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How to Fine-Tune a Fashion Design

Learn about fine-tuning a fashion design from fashion designer Garo Sparo in this Howcast video.

Transcript

Now, we're going to fine-tune a fashion design. And, I often do this after my client has left me. Just because I have to quickly get on the page, get the point across. I'll fine tune it, scan it and send it to them. And, it makes them feel really happy.

So, basically, you want to start with, like, doing the hair. Creating just, like, beautiful hair. So, a lot of it is, just like inking in and solidifying your lines.

Going through and like making sure that your bead work is making sense to what the final result is going to be. That's the whole mission of this process. Is to really get the point across of like what the final result is going to be.

You also do some coloring at this point. You add more texture. She's going to have a tulle veil. So, I'm going to add some vertical texture here. Holes, et cetera.

Her gloves are not colored. So, I'm going to go in with my marker and just, kind of, just give it just a little bit of shadow. I'll go in with my blender marker, which is a great thing. And just kind of blend that color in.

You also want to do things like, if it's a corset gown, she's going to have cleavage. You want to add in your cleavage.

You definitely want to put in a face. It's not always necessary, but for this particular bridal sketch, you want to personalize it a little bit more.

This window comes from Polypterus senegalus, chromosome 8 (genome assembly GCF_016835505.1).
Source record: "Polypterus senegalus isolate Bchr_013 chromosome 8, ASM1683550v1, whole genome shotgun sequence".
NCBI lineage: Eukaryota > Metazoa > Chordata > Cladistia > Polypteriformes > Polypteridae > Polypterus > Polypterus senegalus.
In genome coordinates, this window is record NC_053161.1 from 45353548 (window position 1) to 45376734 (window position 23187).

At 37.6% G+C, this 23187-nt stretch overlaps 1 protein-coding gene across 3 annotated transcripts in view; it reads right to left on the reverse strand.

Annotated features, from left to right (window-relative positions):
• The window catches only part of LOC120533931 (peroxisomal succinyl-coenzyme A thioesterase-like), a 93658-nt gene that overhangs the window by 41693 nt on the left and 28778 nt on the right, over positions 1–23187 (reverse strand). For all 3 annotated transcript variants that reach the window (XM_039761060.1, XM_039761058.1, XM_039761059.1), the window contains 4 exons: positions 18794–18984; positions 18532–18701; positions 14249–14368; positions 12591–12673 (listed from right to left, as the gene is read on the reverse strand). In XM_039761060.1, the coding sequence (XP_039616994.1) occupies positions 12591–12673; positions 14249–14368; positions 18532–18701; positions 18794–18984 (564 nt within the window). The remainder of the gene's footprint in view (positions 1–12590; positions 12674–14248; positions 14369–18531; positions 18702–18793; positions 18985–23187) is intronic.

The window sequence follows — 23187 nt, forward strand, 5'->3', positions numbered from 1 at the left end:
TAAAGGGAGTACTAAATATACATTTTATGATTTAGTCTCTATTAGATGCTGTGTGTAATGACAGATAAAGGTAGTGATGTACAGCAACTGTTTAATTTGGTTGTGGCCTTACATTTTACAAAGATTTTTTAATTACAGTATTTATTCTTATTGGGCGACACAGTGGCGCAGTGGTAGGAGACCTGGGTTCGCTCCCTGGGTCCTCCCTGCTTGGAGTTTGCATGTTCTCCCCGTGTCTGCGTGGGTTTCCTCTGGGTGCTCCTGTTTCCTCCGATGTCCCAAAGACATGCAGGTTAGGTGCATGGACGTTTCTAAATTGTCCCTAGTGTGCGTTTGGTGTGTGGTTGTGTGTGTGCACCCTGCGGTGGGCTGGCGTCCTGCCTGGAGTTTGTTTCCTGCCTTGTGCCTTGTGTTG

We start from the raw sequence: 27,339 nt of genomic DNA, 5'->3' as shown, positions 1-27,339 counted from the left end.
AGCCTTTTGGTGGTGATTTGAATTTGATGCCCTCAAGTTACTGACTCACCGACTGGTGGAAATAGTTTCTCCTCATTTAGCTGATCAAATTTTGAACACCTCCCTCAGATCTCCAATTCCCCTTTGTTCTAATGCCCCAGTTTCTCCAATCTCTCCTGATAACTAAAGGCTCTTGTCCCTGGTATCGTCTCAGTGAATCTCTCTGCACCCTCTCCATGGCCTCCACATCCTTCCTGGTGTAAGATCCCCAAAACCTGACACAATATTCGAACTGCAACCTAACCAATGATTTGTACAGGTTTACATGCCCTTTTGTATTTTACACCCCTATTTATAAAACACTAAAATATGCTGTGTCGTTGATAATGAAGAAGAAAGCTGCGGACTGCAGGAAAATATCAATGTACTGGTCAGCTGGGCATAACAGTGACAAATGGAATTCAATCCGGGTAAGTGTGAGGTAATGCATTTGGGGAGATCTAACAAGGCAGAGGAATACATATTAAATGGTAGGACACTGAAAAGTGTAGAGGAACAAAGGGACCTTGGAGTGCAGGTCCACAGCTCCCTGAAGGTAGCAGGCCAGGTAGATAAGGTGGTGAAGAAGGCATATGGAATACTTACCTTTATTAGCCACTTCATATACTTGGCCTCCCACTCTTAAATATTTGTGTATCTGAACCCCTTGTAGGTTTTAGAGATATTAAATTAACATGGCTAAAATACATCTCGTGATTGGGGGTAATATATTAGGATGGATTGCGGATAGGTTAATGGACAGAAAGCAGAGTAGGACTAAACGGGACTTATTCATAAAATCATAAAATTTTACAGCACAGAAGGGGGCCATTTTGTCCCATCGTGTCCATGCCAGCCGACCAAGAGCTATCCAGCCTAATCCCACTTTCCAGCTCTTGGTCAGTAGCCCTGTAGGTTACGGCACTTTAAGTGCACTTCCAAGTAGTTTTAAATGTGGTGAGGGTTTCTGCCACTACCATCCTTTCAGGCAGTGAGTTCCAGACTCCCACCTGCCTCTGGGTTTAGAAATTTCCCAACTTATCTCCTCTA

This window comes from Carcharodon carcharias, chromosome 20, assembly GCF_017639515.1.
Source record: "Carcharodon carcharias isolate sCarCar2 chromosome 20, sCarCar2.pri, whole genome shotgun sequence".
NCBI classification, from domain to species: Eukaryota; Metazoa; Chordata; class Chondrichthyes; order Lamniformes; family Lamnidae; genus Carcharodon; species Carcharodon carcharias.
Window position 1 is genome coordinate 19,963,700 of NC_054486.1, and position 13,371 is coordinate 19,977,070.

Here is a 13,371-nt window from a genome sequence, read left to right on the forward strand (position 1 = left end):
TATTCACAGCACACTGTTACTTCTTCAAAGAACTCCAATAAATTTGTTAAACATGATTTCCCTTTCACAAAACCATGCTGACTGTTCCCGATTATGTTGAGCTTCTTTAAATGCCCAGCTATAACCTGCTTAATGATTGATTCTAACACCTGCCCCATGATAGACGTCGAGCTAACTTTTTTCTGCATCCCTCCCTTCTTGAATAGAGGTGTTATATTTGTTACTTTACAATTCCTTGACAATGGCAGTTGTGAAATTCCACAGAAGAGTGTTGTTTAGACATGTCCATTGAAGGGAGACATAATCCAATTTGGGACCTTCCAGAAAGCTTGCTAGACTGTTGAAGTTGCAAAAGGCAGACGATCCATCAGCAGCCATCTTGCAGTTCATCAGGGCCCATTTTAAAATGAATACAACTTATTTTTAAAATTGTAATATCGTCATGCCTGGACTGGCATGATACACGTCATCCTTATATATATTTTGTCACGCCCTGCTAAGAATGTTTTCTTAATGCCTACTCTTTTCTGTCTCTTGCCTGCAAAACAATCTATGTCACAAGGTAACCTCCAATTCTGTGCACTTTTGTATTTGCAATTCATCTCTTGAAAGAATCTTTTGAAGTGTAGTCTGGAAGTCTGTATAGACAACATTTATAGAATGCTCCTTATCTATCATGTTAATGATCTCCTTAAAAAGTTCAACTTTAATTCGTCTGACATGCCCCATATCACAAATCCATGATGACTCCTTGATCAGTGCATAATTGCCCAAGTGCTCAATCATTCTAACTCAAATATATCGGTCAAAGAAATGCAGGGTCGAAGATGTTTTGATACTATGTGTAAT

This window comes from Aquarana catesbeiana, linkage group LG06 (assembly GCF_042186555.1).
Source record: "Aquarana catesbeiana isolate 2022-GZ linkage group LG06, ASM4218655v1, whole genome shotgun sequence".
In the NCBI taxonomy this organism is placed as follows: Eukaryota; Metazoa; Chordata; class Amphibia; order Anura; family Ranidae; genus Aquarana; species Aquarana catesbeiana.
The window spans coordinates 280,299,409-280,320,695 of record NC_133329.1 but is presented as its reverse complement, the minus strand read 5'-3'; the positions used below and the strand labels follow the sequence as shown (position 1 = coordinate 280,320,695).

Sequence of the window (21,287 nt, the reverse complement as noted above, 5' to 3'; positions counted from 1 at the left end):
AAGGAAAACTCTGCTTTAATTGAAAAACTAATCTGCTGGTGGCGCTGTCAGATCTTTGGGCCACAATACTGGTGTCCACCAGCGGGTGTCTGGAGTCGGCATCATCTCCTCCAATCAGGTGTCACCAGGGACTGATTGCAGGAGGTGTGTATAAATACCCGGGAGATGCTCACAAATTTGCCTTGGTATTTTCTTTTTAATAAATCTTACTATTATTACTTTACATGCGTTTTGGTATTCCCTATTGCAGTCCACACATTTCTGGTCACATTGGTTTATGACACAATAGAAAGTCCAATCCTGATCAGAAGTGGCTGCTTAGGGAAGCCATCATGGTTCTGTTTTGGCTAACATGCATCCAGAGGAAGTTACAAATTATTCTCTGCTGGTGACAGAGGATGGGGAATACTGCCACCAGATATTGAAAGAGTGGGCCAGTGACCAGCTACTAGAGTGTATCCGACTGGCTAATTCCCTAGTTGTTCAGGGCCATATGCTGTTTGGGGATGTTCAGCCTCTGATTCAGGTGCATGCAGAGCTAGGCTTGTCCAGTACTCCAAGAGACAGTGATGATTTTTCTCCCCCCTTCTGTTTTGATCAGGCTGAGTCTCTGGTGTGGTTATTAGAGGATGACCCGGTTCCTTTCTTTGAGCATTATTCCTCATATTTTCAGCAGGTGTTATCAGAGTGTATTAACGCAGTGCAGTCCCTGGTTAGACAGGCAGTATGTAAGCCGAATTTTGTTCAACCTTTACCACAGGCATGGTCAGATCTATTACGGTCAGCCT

So, a good trick with drawing faces, and I might not get it right the first time, because, you know, that's the way it goes. That's why you do it in pencil first.

You divide the face in half, and that's your eye line. You have one eye between the two eyes. That's how you get your spacing. So, I just can visualize it because I've been doing this for awhile. Oh, that eye's weird looking. But, you can always fix it later. That's why we're using pencil.

And, you can see there's an eye between those two eyes. It looks kind of insane right now, but you'll see when I'm done.

The nose can just be like simply, just like a little bit of an inkling of a nose. G**, what am I doing to her face? Whatever. I'll fix it later.

And then we want to go in with just, like, a simple lip. Which I'm making big lips. She does not look like a happy bride yet. So, I've got to fix this.

Here we go. I'm going to keep working on this. There we go. Less is more on these faces because you don't want her to look mean or unhappy. And I should definitely upturn her lips up a little bit so she's smiling. She's happy she's getting married.

Then you want to go in with your ink and just solidify the shapes of the eyes. Her nose. Her smiling lips. Let it dry for a second before you erase the messy pencil face that I did underneath that.

Oh, no. It did smudge. That's what we have whiteout for. Okay.

We're going to give her some pupils. She definitely needs brows. And brows are just simple little... She's looking a little better. Hairline needs some work. Give her a dot of whiteout under that lip that I smudged.

And, whatever. Nobody's perfect so just keep going. You can always just, like, hone your sketch over and over and over again.

And then scan it and then send it to your happy bride. And she'll be really happy about it. She'll have a momento of that occasion.

And that's basically how you fine-tune a fashion illustration.

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